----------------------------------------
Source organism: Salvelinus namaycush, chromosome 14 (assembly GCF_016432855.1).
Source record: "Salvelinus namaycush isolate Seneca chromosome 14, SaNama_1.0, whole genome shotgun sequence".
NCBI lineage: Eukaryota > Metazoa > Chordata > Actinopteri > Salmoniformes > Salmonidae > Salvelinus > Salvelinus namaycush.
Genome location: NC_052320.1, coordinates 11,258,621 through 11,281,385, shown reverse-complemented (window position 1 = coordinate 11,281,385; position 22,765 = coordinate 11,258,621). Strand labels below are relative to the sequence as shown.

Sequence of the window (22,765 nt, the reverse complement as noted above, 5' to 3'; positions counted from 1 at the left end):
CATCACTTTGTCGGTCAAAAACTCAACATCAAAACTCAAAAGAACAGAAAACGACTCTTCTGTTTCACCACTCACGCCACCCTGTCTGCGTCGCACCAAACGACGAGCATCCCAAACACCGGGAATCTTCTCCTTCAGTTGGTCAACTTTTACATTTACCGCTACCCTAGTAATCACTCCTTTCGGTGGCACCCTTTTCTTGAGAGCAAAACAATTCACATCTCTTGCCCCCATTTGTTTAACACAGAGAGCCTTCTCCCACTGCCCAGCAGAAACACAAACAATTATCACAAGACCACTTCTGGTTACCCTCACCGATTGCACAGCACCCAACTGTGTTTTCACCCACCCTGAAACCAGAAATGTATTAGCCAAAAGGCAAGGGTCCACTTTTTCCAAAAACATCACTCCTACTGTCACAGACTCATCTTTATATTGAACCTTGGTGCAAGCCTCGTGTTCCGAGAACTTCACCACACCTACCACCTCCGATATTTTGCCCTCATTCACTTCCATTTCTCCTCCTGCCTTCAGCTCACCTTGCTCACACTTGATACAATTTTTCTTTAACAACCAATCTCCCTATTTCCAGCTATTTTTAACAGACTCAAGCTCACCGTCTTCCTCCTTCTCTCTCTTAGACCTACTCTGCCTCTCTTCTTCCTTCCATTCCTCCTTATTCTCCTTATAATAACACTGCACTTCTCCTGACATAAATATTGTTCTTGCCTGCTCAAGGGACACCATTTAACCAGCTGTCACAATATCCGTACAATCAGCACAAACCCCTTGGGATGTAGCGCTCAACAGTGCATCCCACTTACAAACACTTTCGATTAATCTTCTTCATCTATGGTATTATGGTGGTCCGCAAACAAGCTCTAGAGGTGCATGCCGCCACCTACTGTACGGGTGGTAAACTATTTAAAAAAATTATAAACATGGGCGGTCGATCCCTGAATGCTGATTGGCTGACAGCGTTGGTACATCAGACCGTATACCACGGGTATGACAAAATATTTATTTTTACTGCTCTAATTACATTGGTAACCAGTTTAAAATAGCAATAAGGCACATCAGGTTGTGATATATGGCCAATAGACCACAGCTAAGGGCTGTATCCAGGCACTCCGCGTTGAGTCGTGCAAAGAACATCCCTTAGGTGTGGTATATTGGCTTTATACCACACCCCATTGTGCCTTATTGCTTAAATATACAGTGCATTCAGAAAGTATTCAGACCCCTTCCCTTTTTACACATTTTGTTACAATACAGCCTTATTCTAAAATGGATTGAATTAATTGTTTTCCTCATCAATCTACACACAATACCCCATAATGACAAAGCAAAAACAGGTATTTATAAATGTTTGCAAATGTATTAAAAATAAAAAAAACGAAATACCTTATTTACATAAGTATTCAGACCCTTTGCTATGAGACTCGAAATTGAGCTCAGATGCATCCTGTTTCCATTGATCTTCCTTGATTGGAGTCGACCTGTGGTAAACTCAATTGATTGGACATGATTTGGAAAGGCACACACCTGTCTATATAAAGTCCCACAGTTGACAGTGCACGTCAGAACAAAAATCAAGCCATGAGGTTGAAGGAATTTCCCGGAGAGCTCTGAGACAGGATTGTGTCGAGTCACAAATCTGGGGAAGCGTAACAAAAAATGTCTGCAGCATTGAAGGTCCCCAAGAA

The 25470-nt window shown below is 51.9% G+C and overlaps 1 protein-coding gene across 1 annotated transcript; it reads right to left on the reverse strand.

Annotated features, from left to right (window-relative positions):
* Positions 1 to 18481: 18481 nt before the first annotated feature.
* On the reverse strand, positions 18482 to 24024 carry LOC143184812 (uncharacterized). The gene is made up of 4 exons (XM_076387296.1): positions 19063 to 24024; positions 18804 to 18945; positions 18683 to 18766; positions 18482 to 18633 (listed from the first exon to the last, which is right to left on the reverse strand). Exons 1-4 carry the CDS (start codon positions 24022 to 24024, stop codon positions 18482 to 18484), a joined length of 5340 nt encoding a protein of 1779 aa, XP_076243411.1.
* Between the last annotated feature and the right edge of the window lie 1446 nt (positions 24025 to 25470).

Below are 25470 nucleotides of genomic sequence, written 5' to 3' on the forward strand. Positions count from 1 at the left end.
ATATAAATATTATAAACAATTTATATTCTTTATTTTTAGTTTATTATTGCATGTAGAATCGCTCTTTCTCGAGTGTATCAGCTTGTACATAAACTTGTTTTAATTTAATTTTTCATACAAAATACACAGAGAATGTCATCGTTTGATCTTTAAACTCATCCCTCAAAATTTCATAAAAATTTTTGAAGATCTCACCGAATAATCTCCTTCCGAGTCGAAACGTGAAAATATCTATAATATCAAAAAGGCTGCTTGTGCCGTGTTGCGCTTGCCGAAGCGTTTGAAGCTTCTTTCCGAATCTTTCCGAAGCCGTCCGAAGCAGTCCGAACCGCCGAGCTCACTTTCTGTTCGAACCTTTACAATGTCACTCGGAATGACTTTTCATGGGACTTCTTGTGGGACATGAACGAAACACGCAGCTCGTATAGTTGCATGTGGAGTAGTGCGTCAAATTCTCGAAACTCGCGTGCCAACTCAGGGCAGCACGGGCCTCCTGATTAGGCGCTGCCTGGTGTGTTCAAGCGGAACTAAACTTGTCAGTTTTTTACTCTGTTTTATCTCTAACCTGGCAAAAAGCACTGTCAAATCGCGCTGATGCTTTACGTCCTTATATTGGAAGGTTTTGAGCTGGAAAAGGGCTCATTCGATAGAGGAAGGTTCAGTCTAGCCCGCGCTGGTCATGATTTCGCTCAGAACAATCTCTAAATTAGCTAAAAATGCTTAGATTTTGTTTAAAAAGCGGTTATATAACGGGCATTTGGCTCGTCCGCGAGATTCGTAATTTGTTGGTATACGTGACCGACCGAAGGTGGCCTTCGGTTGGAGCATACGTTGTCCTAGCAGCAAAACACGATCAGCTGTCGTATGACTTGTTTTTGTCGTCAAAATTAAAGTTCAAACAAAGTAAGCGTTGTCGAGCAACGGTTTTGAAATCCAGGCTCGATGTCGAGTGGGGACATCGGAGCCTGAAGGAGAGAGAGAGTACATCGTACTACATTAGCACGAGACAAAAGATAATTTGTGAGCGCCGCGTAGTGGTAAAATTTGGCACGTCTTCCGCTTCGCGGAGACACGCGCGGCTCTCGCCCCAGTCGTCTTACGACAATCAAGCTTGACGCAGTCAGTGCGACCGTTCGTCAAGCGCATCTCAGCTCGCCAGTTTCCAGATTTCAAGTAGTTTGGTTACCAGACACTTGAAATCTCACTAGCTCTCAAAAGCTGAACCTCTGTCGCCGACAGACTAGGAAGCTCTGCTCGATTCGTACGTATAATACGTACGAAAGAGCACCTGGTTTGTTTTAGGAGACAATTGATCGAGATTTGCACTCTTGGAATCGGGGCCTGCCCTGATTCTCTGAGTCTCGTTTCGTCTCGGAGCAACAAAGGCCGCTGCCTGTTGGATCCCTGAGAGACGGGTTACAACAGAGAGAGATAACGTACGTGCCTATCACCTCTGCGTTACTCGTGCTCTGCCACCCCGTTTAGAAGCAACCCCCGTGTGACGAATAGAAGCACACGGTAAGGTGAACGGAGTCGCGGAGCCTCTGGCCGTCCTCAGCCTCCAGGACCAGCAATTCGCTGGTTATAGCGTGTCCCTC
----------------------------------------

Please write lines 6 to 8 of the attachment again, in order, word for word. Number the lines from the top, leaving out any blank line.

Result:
CATCACTTTGTCGGTCAAAAACTCAACATCAAAACTCAAAAGAACAGAAAACGACTCTTCTGTTTCACCACTCACGCCACCCTGTCTGCGTCGCACCAAACGACGAGCATCCCAAACACCGGGAATCTTCTCCTTCAGTTGGTCAACTTTTACATTTACCGCTACCCTAGTAATCACTCCTTTCGGTGGCACCCTTTTCTTGAGAGCAAAACAATTCACATCTCTTGCCCCCATTTGTTTAACACAGAGAGCCTTCTCCCACTGCCCAGCAGAAACACAAACAATTATCACAAGACCACTTCTGGTTACCCTCACCGATTGCACAGCACCCAACTGTGTTTTCACCCACCCTGAAACCAGAAATGTATTAGCCAAAAGGCAAGGGTCCACTTTTTCCAAAAACATCACTCCTACTGTCACAGACTCATCTTTATATTGAACCTTGGTGCAAGCCTCGTGTTCCGAGAACTTCACCACACCTACCACCTCCGATATTTTGCCCTCATTCACTTCCATTTCTCCTCCTGCCTTCAGCTCACCTTGCTCACACTTGATACAATTTTTCTTTAACAACCAATCTCCCTATTTCCAGCTATTTTTAACAGACTCAAGCTCACCGTCTTCCTCCTTCTCTCTCTTAGACCTACTCTGCCTCTCTTCTTCCTTCCATTCCTCCTTATTCTCCTTATAATAACACTGCACTTCTCCTGACATAAATATTGTTCTTGCCTGCTCAAGGGACACCATTTAACCAGCTGTCACAATATCCGTACAATCAGCACAAACCCCTTGGGATGTAGCGCTCAACAGTGCATCCCACTTACAAACACTTTCGATTAATCTTCTTCATCTATGGTATTATGGTGGTCCGCAAACAAGCTCTAGAGGTGCATGCCGCCACCTACTGTACGGGTGGTAAACTATTTAAAAAAATTATAAACATGGGCGGTCGATCCCTGAATGCTGATTGGCTGACAGCGTTGGTACATCAGACCGTATACCACGGGTATGACAAAATATTTATTTTTACTGCTCTAATTACATTGGTAACCAGTTTAAAATAGCAATAAGGCACATCAGGTTGTGATATATGGCCAATAGACCACAGCTAAGGGCTGTATCCAGGCACTCCGCGTTGAGTCGTGCAAAGAACATCCCTTAGGTGTGGTATATTGGCTTTATACCACACCCCATTGTGCCTTATTGCTTAAATATACAGTGCATTCAGAAAGTATTCAGACCCCTTCCCTTTTTACACATTTTGTTACAATACAGCCTTATTCTAAAATGGATTGAATTAATTGTTTTCCTCATCAATCTACACACAATACCCCATAATGACAAAGCAAAAACAGGTATTTATAAATGTTTGCAAATGTATTAAAAATAAAAAAAACGAAATACCTTATTTACATAAGTATTCAGACCCTTTGCTATGAGACTCGAAATTGAGCTCAGATGCATCCTGTTTCCATTGATCTTCCTTGATTGGAGTCGACCTGTGGTAAACTCAATTGATTGGACATGATTTGGAAAGGCACACACCTGTCTATATAAAGTCCCACAGTTGACAGTGCACGTCAGAACAAAAATCAAGCCATGAGGTTGAAGGAATTTCCCGGAGAGCTCTGAGACAGGATTGTGTCGAGTCACAAATCTGGGGAAGCGTAACAAAAAATGTCTGCAGCATTGAAGGTCCCCAAGAA

The 25470-nt window shown below is 51.9% G+C and overlaps 1 protein-coding gene across 1 annotated transcript; it reads right to left on the reverse strand.

Annotated features, from left to right (window-relative positions):